5. Willie Taggart, South Florida (6-18)
USF improved from 2013-14, but really, there was no where else to go but up – and the progression still wasn’t all that impressive. The Bulls want to be the premier Florida team in the AAC, and if they don’t take a giant step toward that goal in 2015 (i.e. a bowl game), Taggart’s tenure in Tampa will be in major jeopardy. Here’s a column from Zach Rastall of AACFootballFever.com that does a nice job depicting his current situation.
6. Darrell Hazell, Purdue (4-20)
7. Ron Turner, FIU (5-19)
8. Derek Mason, Vanderbilt (3-9)
“Oh, here we go again,” – Vanderbilt fans, probably. From 1995-2010, Vandy had 11 seasons with three wins or less. James Franklin took over and led it to its best three-year stretch in school history before leaving for Penn State. Enter Mason, who beat UMass on a game-winning field goal, Charleston Southern 21-20, and Old Dominion at home. He earned a “fire Derek Mason” domain by the first week of September.
9. Trent Miles, Georgia State (1-23)
10. Kevin Wilson, Indiana (14-34)
11. Doug Martin, New Mexico State (4-20)
There’s nothing personal against Martin; he coaches New Mexico State, which hasn’t been to a bowl game since 1960. A year 3 was deserved, but there’s no avoiding the inevitable.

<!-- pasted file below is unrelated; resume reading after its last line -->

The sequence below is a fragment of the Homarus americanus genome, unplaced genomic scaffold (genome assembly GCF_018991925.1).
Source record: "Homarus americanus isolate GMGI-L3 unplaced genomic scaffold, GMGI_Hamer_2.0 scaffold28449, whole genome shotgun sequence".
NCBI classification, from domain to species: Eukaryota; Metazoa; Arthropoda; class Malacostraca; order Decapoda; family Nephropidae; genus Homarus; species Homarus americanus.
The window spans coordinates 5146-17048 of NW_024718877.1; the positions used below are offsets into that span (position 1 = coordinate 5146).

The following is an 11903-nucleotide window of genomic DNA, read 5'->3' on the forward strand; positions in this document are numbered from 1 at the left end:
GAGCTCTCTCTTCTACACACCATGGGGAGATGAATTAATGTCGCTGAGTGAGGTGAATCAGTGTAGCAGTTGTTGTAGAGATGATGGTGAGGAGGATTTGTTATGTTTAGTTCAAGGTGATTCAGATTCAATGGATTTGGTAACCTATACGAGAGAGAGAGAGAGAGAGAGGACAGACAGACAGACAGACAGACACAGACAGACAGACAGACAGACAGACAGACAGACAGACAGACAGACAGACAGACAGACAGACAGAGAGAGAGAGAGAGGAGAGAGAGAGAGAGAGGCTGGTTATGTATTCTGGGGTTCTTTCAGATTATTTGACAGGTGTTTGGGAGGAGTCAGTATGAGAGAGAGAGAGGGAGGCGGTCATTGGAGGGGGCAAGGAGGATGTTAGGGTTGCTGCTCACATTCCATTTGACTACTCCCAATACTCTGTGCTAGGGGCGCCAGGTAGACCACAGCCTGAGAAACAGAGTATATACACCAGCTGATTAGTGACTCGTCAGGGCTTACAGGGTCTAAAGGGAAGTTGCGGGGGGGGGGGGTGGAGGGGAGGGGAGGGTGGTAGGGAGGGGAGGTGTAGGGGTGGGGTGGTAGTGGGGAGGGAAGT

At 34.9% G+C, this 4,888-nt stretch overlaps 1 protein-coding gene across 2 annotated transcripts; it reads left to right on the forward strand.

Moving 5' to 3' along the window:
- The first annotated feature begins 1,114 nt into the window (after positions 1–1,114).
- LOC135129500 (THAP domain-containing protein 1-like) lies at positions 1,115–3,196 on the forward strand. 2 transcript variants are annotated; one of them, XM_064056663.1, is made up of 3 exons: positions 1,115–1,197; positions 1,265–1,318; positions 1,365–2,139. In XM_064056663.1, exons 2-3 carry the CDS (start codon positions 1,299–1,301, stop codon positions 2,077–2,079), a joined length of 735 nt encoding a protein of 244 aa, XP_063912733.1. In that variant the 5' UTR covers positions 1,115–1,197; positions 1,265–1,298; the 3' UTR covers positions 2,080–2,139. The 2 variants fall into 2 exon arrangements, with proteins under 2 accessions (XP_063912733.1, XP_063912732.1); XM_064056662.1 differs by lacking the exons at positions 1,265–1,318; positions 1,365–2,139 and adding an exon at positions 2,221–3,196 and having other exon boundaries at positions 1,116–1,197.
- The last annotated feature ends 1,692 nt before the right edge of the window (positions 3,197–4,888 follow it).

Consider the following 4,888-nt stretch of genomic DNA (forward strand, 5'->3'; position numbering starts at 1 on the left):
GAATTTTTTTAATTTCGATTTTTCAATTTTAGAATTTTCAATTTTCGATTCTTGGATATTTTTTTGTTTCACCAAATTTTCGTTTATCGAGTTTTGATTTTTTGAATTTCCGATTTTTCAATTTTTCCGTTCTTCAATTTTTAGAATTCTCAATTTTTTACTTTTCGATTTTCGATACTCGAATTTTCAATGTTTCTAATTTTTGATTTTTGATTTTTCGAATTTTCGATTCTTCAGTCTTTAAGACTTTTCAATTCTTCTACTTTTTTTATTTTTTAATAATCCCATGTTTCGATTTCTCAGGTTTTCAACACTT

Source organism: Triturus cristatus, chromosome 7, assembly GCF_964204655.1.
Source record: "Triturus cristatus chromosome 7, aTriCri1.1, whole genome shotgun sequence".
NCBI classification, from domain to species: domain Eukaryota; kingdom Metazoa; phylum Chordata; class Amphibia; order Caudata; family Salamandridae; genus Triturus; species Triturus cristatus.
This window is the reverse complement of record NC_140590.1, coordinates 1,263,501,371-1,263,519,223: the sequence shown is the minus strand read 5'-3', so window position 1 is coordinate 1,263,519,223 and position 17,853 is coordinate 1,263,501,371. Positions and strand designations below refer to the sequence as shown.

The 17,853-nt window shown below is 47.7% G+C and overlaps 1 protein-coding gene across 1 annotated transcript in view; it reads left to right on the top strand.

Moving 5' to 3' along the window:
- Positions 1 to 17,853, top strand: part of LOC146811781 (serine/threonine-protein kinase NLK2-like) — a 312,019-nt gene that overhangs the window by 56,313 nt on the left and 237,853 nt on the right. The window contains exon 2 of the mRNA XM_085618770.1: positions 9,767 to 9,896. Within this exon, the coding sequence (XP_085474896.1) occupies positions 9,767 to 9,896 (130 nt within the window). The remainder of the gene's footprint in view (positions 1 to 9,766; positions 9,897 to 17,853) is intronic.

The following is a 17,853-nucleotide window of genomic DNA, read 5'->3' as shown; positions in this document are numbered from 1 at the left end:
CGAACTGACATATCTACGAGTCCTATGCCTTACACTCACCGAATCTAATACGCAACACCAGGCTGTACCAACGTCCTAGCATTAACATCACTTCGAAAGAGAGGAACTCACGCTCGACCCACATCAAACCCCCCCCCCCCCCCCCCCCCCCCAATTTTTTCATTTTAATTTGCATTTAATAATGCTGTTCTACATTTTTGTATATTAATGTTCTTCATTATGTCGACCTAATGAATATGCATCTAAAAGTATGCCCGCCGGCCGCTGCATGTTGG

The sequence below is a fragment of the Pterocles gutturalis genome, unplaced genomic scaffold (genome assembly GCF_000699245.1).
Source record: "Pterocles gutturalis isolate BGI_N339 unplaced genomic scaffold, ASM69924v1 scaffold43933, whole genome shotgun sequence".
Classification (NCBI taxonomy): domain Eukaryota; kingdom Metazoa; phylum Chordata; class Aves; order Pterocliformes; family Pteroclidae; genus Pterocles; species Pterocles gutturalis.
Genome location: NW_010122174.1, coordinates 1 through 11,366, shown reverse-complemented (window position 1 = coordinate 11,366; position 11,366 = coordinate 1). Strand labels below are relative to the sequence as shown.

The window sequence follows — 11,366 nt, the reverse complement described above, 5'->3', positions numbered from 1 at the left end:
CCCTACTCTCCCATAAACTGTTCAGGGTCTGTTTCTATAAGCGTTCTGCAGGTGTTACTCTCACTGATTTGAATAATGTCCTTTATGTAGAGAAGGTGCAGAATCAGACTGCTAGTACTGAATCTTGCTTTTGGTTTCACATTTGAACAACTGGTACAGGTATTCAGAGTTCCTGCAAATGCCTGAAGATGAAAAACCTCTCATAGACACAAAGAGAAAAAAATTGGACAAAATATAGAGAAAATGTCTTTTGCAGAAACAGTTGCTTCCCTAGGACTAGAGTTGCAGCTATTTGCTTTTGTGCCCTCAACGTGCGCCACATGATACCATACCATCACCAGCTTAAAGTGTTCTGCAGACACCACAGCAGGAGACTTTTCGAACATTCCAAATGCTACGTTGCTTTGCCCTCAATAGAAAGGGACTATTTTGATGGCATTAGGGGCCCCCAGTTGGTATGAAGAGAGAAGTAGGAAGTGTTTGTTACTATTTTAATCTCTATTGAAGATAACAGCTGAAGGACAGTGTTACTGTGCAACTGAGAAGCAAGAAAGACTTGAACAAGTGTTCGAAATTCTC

12. Todd Monken, Southern Miss (4-20)
13. Tim Beckman, Illinois (12-25)
Oh, you sneaky, sneaky man. Beckman was packing his own bags a week before the regular season had ended before somehow coming up with two miracle wins against Penn State and Northwestern – not to mention a shocker over Minnesota a few games prior – to launch Illinois into a bowl game. Even though the Fighting Illini were smacked by Louisiana Tech, it didn’t matter; it saved Beckman’s job for at least one more year.
14. Kirk Ferentz, Iowa (115-85)
If Iowa was ever going to let Ferentz go, it would have been a few weeks ago. It’s not happening, but he’s on the list because I feel bad for Hawkeye fans.
15. Kliff Kingsbury, Texas Tech (12-13)
Being the most handsome man in the world can only take you so far in the coaching world. The Texas Tech that upset Arizona State in the 2013 Holiday Bowl went 4-8 in 2014 with a big ‘ol red circle around the 82 points it allowed to TCU. Year 3 could be make-or-break for the former Red Raiders quarterback (and future GQ model?).
SAFE FOR NOW, BUT GETTING WARM
16. Larry Fedora, North Carolina (21-17)
UNC was preseason No. 23 and finished 6-7 with an embarrassing output in the Quick Lane Bowl. That’s back-to-back six-win regular seasons for Fedora that featured two four-game losing streaks.
17. Dana Holgorsen, West Virginia (28-23)
18. Paul Petrino, Idaho (2-21)
19. Mike Riley, Nebraska (0-0)
Bo Pelini never won less than nine games in seven years with Nebraska; Riley won nine games or more just four times in 12 years with Oregon State. It’s a match made in heaven.
20. Bob Stoops, Oklahoma (168-44)
Don’t look too deep into this right now, but if Oklahoma has yet another season where it struggles against ranked opponents, things in Norman could get interesting.